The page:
Tuesday, July 11, 2017
Several decades ago when we first ventured into the world of gardening, a few women of years took us under their wings and helped with our efforts. They left the weeding to me but were generous with their gifts of plants and information. Elle was one such person and she was the source of our first Gloriosa Daisy. She is gone now but her gift of flowers lives on in our gardens. Her gift came with the information that the natural color of the rays was plain yellow. When the color became mostly plain yellow she advised us to simply buy new seeds. So far we have not needed to do that. One year I mail ordered a plant that was solid red. Its influence can still be seen in our flowers of today. I think that she would take pleasure in seeing what has happened to her original gift of plants. She appears in my memory every time that I walk among her flowers.
If one assigns the term flower to the part of a plant that actually produces seed, then the tiny yellow specks around the edge of the cone are the actual flowers. Pollination by insect is happening in this picture. Soon the entire central cone will begin filling with developing seeds. The red and yellow rays are attractive but their only function is to draw in the pollinators.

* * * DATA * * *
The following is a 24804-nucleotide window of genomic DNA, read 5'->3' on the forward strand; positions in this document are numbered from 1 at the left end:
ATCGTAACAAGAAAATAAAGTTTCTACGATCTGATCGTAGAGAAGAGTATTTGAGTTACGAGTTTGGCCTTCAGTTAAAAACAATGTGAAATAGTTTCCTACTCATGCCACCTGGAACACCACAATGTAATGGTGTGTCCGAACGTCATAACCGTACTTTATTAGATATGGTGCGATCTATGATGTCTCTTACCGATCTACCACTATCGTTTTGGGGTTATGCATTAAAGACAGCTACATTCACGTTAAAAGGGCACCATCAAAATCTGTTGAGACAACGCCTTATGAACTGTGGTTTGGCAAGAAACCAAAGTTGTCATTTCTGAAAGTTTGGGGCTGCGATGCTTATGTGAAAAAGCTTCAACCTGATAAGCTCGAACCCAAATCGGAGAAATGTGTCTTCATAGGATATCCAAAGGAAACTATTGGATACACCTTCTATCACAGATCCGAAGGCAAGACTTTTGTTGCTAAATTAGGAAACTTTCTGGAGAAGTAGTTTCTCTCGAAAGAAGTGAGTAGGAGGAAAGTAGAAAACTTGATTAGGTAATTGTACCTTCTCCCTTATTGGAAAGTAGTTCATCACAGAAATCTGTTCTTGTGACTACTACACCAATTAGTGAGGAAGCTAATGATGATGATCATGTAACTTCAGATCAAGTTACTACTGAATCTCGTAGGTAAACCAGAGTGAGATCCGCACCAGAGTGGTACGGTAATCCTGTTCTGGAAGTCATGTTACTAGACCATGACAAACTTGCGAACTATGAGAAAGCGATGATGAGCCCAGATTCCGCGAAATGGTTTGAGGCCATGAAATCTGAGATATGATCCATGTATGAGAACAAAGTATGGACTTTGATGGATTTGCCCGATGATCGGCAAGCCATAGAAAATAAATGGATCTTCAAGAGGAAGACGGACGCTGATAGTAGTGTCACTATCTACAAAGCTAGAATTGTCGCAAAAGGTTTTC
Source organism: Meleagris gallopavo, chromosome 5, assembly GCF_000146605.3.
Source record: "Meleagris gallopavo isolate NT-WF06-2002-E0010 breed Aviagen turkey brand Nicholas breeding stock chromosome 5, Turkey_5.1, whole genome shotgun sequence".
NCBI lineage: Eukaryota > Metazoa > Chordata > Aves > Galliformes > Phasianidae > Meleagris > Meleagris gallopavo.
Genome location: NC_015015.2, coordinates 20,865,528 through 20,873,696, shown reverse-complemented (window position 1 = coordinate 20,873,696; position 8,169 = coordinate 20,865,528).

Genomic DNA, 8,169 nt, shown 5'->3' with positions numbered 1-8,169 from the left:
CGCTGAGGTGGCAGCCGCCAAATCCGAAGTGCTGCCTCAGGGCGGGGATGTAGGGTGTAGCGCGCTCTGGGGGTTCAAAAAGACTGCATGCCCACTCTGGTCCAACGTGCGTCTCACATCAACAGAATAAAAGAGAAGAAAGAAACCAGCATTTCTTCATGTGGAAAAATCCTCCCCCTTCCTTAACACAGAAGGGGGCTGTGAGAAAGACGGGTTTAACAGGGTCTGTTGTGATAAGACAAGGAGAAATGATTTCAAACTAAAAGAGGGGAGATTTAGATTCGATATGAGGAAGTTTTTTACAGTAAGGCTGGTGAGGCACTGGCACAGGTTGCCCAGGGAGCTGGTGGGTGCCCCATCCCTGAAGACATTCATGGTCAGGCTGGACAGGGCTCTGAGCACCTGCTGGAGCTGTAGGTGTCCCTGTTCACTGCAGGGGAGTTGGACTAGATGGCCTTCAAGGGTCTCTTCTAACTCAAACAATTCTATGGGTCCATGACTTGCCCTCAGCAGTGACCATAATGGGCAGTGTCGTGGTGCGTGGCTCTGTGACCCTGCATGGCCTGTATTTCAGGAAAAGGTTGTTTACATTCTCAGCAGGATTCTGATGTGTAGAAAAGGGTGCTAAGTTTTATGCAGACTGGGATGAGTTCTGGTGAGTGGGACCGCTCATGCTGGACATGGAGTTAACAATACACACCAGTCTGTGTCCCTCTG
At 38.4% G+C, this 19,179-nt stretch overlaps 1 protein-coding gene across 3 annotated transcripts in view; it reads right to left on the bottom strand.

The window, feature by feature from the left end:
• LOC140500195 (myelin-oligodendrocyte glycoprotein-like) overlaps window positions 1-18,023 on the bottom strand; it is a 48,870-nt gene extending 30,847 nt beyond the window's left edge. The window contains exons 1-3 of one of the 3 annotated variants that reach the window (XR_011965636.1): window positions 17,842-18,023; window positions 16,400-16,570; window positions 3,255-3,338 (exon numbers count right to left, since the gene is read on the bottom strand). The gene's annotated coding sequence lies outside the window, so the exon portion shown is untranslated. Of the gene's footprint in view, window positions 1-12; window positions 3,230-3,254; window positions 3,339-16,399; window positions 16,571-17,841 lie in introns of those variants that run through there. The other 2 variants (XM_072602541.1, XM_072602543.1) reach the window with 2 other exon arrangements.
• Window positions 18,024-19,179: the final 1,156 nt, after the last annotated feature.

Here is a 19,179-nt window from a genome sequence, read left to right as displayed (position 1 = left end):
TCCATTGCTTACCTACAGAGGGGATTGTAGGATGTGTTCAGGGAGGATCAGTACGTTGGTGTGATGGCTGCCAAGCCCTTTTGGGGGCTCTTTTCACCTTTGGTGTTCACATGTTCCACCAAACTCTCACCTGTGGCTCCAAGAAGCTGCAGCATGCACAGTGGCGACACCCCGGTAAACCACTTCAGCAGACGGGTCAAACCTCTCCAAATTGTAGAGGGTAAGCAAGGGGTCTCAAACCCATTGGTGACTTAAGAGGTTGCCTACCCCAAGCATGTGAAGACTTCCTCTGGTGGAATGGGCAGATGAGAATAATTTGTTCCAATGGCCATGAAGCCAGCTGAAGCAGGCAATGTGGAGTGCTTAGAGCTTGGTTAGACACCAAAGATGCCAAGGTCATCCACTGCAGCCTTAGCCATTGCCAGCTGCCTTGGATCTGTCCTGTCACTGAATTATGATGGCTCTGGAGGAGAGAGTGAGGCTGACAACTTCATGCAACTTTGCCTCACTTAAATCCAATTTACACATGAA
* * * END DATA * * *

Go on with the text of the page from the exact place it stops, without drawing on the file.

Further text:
This natural mutation resembles a zinnia with its several layers of color. If time were more abundant, we would save the seed from this plant. It would be interesting to see the plants that grew from the seed that will form here.
This photo shows both a plain yellow flower and a dark bi-color specimen. The variation that appears with no effort on our part is impressive. We will likely remove the spent solidly colored flowers before they produce seed. One year we found plants with pairs of small brown rectangles arranged in three layers at the base of the yellow rays. Of all of the color variations that have put in an appearance here, those were my favorite. If seed is ever offered for sale with the promise of that arrangement of color, I will buy and plant.